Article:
“One of the opportunities that this configuration presents is that element of surprise and exctiement and wonder,” he continues. “You don’t often get that—because you can’t see the building. The whole concept of this building is that it’s hidden from view as you approach it.”
Perhaps the greatest on-site challenge was dealing with the stagnant water in the quarry. “The first technical challenge was actually preparing the site to the point at which we could occupy it and do something,” says Hutchings. The team had to drain the water to build foundations for the project. “One of the initial hurdles is the quarry is full of water, so there is no drainage,” he says. “When the building puts its feet into the water line, so to speak, you can’t have water coming up over its ankles. We have to very carefully monitor the amount of water going into the quarry and the drainage from it.”
Throughout construction, engineers have had to constantly pump water to clear the quarry, filtering it as they go to improve its quality. When the work is done they’ll need to refill the quarry with the filtered water. “We can’t have all of it drain away, otherwise your hotel will be looking into an empty hole,” Hutchings explains.
Surplus water will be used to irrigate the landscaping around the quarry. “Quite a lot of the success of this project,” says Hutchings, “will be hidden from view.”
While he’s referring to the site’s complex water circulation demands, he could just as well be talking about the other hurdles Atkins had to clear, especially the incorporaation of the rock face of the quarry into the structure. The quarry needed to be stabilized first to prevent the rock from crumbling—a crucial point, given that the interior corridors and atrium of the hotel directly face the rock walls.
Atkins engineers installed rock dowels, bolts, and anchors, and in
some cases sprayed concrete, to hold the unstable rock face in
place. Weep holes and inclined drain holes will release
groundwater pressure from behind the rock face. © Atkins Ltd.
To accomplish this, Atkins employed various measures: engineers installed rock dowels, bolts, and anchors to hold in place the unstable and variously sized pieces of the rock face. They also sprayed concrete to cover weak parts of the rock face to prevent erosion and installed weep holes and inclined drain holes to release groundwater pressure.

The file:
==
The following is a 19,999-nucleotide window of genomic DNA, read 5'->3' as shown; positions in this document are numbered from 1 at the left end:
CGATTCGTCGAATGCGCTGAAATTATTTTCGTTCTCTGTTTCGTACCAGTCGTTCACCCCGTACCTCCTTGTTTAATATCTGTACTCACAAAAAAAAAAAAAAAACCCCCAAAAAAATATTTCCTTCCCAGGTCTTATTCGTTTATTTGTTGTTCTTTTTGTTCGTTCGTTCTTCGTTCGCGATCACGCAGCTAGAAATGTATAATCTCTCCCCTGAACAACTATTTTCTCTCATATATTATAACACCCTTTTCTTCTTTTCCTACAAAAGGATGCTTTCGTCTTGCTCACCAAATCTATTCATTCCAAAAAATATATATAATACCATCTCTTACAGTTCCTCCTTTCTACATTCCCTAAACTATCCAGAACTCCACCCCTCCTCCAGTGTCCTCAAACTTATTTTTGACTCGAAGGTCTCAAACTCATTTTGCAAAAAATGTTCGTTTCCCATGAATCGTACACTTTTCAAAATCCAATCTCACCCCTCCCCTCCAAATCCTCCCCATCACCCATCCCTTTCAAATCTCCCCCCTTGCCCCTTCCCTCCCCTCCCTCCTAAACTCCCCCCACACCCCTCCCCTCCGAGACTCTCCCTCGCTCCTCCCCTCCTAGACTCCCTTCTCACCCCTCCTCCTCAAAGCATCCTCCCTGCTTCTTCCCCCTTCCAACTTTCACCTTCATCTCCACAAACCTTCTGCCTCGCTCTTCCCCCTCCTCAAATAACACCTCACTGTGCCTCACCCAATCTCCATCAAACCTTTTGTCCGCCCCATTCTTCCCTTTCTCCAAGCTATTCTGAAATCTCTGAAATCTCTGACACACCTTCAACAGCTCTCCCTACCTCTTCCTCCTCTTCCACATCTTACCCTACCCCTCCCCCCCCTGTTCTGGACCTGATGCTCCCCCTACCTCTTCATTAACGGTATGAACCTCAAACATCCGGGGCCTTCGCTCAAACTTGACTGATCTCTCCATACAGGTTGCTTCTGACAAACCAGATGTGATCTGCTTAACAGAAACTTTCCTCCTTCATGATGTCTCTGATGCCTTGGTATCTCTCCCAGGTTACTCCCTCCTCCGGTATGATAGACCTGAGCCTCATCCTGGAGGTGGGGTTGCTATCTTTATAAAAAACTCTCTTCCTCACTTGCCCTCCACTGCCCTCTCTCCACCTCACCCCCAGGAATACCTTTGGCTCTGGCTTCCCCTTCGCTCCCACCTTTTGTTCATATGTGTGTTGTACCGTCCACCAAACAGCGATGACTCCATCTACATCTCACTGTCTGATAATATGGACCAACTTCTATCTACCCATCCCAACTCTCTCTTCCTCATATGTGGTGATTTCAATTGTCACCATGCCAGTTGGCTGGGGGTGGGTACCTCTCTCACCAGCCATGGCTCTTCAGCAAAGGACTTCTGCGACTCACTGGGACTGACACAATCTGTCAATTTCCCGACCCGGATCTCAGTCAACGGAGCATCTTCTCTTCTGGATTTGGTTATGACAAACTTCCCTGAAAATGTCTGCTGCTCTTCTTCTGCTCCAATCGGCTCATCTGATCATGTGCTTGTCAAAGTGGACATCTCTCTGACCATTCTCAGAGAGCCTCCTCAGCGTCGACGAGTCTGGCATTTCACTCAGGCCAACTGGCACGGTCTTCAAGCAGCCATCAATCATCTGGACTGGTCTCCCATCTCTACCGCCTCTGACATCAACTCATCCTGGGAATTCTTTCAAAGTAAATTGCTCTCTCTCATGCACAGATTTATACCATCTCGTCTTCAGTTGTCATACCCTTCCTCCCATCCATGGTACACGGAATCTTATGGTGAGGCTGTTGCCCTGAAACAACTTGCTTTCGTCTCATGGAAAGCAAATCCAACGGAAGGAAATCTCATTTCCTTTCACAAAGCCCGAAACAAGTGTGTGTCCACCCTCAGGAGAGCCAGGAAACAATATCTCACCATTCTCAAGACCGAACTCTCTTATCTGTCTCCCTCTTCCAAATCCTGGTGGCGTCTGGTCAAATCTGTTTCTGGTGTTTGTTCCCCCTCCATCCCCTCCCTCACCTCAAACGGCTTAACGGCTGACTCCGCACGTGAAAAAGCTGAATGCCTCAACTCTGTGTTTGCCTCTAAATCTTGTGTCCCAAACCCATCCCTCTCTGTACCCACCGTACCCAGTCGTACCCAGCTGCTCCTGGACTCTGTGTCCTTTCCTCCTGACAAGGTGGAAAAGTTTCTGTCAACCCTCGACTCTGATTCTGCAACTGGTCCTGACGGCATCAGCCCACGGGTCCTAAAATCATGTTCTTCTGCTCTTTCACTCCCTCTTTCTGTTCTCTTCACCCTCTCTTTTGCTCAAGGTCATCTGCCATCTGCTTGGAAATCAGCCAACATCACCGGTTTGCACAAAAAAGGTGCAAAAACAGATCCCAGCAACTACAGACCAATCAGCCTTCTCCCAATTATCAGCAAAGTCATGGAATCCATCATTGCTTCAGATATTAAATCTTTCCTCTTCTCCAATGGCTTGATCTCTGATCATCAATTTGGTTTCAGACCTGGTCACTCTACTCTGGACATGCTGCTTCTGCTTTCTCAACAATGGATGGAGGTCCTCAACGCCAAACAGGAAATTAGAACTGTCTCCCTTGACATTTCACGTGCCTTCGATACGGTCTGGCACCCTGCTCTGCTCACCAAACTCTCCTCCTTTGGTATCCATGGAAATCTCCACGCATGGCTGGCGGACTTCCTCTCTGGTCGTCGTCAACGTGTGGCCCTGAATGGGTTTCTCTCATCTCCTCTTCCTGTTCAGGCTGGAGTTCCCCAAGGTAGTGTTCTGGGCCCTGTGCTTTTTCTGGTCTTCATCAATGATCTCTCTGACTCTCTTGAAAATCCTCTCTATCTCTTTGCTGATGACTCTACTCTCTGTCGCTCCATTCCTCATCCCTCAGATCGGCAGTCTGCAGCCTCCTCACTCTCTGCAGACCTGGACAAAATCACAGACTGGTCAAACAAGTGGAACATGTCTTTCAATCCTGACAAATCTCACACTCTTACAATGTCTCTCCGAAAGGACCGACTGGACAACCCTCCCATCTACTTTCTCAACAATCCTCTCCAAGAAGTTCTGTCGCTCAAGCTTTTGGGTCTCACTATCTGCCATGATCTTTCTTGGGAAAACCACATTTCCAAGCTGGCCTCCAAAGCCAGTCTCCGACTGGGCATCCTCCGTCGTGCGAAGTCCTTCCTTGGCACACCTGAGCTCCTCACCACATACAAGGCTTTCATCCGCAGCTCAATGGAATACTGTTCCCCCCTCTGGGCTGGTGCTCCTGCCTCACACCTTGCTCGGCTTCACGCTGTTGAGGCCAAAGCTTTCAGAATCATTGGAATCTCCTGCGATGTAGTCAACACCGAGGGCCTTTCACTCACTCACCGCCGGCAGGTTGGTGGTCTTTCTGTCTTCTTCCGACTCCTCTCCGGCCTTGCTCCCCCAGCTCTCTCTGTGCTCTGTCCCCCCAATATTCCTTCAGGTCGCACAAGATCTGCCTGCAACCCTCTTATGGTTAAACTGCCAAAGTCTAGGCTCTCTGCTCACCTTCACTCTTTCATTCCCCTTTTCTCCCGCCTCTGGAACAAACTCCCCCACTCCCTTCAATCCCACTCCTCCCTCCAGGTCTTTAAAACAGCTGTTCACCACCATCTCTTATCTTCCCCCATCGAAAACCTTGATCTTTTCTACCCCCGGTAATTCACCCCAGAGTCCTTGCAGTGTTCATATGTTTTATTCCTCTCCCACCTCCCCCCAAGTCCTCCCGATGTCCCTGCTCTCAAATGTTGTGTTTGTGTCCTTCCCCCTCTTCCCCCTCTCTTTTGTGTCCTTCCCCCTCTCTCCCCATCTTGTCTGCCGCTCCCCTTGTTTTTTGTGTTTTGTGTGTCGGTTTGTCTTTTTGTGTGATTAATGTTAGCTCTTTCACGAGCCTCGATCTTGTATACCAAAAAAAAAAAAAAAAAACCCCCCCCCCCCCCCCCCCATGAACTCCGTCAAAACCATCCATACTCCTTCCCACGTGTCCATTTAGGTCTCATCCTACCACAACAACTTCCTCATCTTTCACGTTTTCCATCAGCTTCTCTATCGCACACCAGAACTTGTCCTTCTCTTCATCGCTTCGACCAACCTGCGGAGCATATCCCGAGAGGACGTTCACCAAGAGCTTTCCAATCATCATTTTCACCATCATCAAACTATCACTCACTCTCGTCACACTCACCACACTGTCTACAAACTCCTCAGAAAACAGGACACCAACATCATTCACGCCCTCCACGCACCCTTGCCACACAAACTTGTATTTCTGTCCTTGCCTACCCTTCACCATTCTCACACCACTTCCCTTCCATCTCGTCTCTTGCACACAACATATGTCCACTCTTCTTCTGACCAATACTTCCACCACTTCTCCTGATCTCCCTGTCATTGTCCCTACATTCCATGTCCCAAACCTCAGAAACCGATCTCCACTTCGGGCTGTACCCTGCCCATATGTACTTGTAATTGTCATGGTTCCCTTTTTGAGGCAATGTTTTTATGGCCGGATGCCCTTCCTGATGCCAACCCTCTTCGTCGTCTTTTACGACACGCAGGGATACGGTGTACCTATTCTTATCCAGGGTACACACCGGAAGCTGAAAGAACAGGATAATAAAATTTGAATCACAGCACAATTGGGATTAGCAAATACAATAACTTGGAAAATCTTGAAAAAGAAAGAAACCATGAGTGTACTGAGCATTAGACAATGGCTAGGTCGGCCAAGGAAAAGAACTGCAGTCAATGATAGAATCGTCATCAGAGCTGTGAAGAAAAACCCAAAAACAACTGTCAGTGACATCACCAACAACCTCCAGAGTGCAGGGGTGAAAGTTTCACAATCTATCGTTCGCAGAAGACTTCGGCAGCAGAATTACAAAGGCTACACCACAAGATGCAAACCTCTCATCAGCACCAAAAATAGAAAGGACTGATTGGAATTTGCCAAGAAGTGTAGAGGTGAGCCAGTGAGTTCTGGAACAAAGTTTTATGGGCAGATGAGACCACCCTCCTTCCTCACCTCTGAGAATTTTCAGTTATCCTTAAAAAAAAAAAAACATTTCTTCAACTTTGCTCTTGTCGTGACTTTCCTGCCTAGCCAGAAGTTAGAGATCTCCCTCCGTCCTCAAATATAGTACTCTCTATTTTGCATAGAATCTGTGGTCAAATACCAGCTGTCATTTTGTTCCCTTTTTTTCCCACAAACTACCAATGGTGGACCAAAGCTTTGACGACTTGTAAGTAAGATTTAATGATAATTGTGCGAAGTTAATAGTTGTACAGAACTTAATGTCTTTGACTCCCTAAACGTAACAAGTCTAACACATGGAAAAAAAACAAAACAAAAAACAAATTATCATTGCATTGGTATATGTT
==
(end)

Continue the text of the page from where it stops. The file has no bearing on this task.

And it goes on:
The design team also had to reconsider something as straightforward as fire escape access; normally fires are racing up buildings while occupants are escaping down through them. Basements are usually quite prohibitive and require increased compartmentation and escape requirements. Here, the entire building is, in effect, a basement. “Obviously people are not escaping downward, they’re escaping upward,” adds Ian Milne, an architectural design director for Atkins who is also based in Hong Kong. “Firefighters are fighting fire in a different way than they normally do.”
Still, the more Atkins designers looked at the site, says Hutchings, “the more opportunities threw themselves at us to make this a sustainable building.”
For instance, because the hotel sits right up against the cliff face, it has very minimal exposure to the north, where colder winds blow in the winter. And the huge thermal mass of the quarry rock should help stabilize the temperatures inside the hotel. Further, notes Hutchings, water at the bottom of the quarry will naturally be cooler than the landscape around it. “By allowing the air from outside at water level to come into the hotel, it rises up through the voids of the hotel and ventilates the public spaces at no energy costs,” says Hutchings.
Ulitmately the hotel will succeed or fail on the basis of how successfully it brings visitors from their balconies and fully into the environment of the quarry. The hotel plans events for the water that range from fireworks to opera performances to light shows. At the top of the quarry, a cantilevered platform will allow such outdoor activities as rock climbing and bungee jumping; on the water there will also be sailing and kayaking. The kicker is that the bottom two levels of the hotel will actually be underwater—an idea that Atkins successfully brought to fruition in one of its previous projects, the sail-like Burj al Arab hotel in Dubai. The lower two levels will feature restaurants, a ports complex, a pool, and an aquarium.
The designers hope that the natural landscape of the quarry and the hotel work harmoniously. “This was a fairly ugly brownfield, postindustrial site,” says Milne. “We’ve taken this ugly scar on the landscape and turned it into what will be a great amenity.”